The New England Patriots will be back on national television this week, taking on the Minnesota Vikings in one of the biggest slots in all of regular season football: the two teams will square off on Thanksgiving, with kickoff for the primetime meeting at Minnesota’s U.S. Bank Stadium scheduled for 8:20 p.m. ET.
The stakes will be high for both teams. The Patriots are 6-4 and the current sixth seed in a highly competitive AFC, while the 8-2 Vikings are ranked second in the NFC despite coming off a 40-3 blowout loss to Dallas.
That defeat was just the second the team of head coach Kevin O’Connell had to suffer this season following a 24-7 loss to Philadelphia in Week 2. The other eight games were all won by the Vikings, including two victories in two games versus the AFC East so far: Minnesota beat the Miami Dolphins 24-16 in Week 6, and the Buffalo Bills 33-30 in overtime in Week 10.
Despite those wins and the team’s general record, the stats paint an interesting picture:
- Record: 8-2 (1st NFC North)
- Offense: 22.9 points/game (13th), 338.5 yards/game (18th), -0.002 EPA/play (18th)
- Defense: 23.1 points/game (19th), 388.9 yards/game (29th), 0.012 EPA/play (15th)
- Scoring differential: -2 (16th)
- Turnover differential: +7 (t-3rd)
As can be seen, the Vikings’ stats are all over the place. Based on the numbers, they should be a lot worse than their 8-2 record. The scoring differential in particular is noteworthy: Minnesota is the only team in the current playoff picture in either conference with a negative number. For comparison, the Patriots’ opponent last week — the New York Jets — entered the game ranked 10th in the NFL with a +20 scoring differential.
So, why are the Vikings 8-2? Some opportunistic football on offense and defense plus some struggling opponents have played a role in this. Of course, the team does have considerable talent on both offense and defense as well.
With that said, let’s now jump right to the Vikings’ active roster to get to know each of the players currently with the Patriots’ Week 12 opponent.
(Note: The 53-man roster is up-to-date as of Wednesday 7 a.m. ET; *denotes projected starter)
- Kirk Cousins* (8)
- Nick Mullens (12)
The Vikings’s quarterback group is led by veteran Kirk Cousins, who is now in his 11th season in the NFL and fifth with the organization. Through 10 games, Cousins has had his ups and downs: he has been serviceable at times but not necessarily set the world on fire either.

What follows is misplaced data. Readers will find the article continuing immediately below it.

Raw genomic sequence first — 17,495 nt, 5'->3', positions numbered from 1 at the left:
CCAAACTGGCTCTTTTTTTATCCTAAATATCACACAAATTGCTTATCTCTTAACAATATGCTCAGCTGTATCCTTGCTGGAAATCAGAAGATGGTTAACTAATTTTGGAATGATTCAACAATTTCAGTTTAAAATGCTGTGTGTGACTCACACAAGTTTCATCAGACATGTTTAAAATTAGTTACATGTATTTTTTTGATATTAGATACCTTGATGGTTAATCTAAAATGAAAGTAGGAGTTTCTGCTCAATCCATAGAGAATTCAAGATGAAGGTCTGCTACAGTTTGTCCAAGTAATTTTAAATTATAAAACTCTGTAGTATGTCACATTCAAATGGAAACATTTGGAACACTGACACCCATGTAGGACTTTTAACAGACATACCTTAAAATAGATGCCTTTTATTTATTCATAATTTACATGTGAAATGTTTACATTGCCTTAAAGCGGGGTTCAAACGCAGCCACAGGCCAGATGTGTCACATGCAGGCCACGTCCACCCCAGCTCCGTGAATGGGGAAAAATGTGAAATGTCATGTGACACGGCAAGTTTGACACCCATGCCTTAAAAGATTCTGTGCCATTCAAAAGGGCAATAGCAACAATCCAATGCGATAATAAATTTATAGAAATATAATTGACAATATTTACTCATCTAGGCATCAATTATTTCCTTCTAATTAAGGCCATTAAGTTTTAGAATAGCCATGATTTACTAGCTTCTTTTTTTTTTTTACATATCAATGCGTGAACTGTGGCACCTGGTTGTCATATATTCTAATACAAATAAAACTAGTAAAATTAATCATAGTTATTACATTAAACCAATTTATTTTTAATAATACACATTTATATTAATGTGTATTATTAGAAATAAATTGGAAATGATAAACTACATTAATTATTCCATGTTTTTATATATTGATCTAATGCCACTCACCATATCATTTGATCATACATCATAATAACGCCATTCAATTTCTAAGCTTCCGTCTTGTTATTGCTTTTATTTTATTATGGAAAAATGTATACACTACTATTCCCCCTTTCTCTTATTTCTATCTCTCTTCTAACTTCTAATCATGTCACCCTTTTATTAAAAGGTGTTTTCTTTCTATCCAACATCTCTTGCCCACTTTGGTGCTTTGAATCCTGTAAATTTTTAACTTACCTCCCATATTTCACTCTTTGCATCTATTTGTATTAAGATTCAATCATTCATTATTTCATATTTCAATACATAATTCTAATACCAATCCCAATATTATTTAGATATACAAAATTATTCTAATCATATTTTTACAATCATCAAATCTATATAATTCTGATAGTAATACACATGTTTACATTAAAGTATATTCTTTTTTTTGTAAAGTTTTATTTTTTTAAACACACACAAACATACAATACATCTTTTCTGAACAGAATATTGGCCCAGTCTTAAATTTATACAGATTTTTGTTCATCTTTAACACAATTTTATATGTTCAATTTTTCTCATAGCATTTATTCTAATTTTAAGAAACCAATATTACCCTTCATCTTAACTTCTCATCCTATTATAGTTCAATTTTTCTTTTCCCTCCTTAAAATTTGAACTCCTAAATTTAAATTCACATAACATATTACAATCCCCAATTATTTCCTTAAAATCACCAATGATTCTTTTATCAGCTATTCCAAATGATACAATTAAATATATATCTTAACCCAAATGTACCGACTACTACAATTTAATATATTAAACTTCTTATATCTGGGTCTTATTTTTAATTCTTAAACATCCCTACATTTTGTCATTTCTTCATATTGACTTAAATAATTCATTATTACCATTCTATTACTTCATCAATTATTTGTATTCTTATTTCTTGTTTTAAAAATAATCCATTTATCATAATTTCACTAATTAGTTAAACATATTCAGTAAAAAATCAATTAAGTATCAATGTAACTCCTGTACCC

In total, he has completed 239 of his 377 pass attempts (63.4%) for 2,461 yards with 14 touchdowns and eight interceptions. His EPA of 0.050 is ranked just 25th in the league.
Nonetheless, there is no question that he is Minnesota’s QB1 ahead of backup Nick Mullens.
- Dalvin Cook* (4)
- Alexander Mattison (2)
- Kene Nwangwu (26 | KR)
- C.J. Ham (30 | FB)
Before speaking about the star of the Vikings’ backfield, Dalvin Cook, a quick shoutout to C.J. Ham: the 29-year-old has a perfect name for a fullback.
As far as Cook is concerned, he has been spectacular yet again. Ranking second on the team with 945 yards from scrimmage and first with seven touchdowns, he is one of the better running backs in football: a viable between-the-tackles runner who can also make plays in the passing game, he is as valuable a player as any for the Minnesota offense.
The rest of the group has played a comparatively small role, with Alexander Mattison the No. 2 on the depth chart. Mattison has played 184 offensive snaps compared to Cook’s 484, while also registering roughly a third of the touches (53 to 178).
- Justin Jefferson* (18)
- Adam Thielen* (19)
- K.J. Osborn* (17)
- Jalen Reagor (5 | PR)
- Jalen Nailor (83)
The Vikings usually employ a three-receiver offense, with Justin Jefferson, Adam Thielen and K.J. Osborn as the top players at the position; former first-round draft pick Jalen Reagor and rookie Jalen Nailor play a minimal role.
While Thielen is the leader of the group due to his experience, the most productive out of the five wideouts on the Minnesota roster is Justin Jefferson. The third-year man, frankly, has been spectacular throughout the season: catching 72 passes on 105 targets, Jefferson has gained 1,093 yards and scored four touchdowns — leading the team in all four categories. A true WR1, he has a case as arguably the best wide receiver in the NFL right now.
That does not mean that Thielen and Osborn in particular can be taken lightly. Thielen has caught 45 throws for 492 yards, while Osborn has been on the receiving end of 27 for 237; both have also found the end zone twice.
- T.J. Hockenson* (87)
- Johnny Mundt (86)
- Nick Muse (34)
With Irv Smith Jr. suffering a serious ankle injury, the Vikings went out to acquire Detroit Lions tight end T.J. Hockenson via trade ahead of the early-November deadline. Minnesota sent second- and third-round picks to its division rivals to acquire Hockenson and a fourth-rounder plus a conditional fourth.
The team’s new TE1 has been solid so far. In three games as a Viking, Hockenson has caught 21 passes for 149 yards. He will be going up against the Patriots for a second time this season, after catching one 6-yard pass in a 29-0 Lions loss in Week 5.
- Christian Darrisaw* (71 | LT)
- Brian O’Neill* (75 | RT)
- Blake Brandel (64)
- Oli Udoh (74)
- Vederian Lowe (63)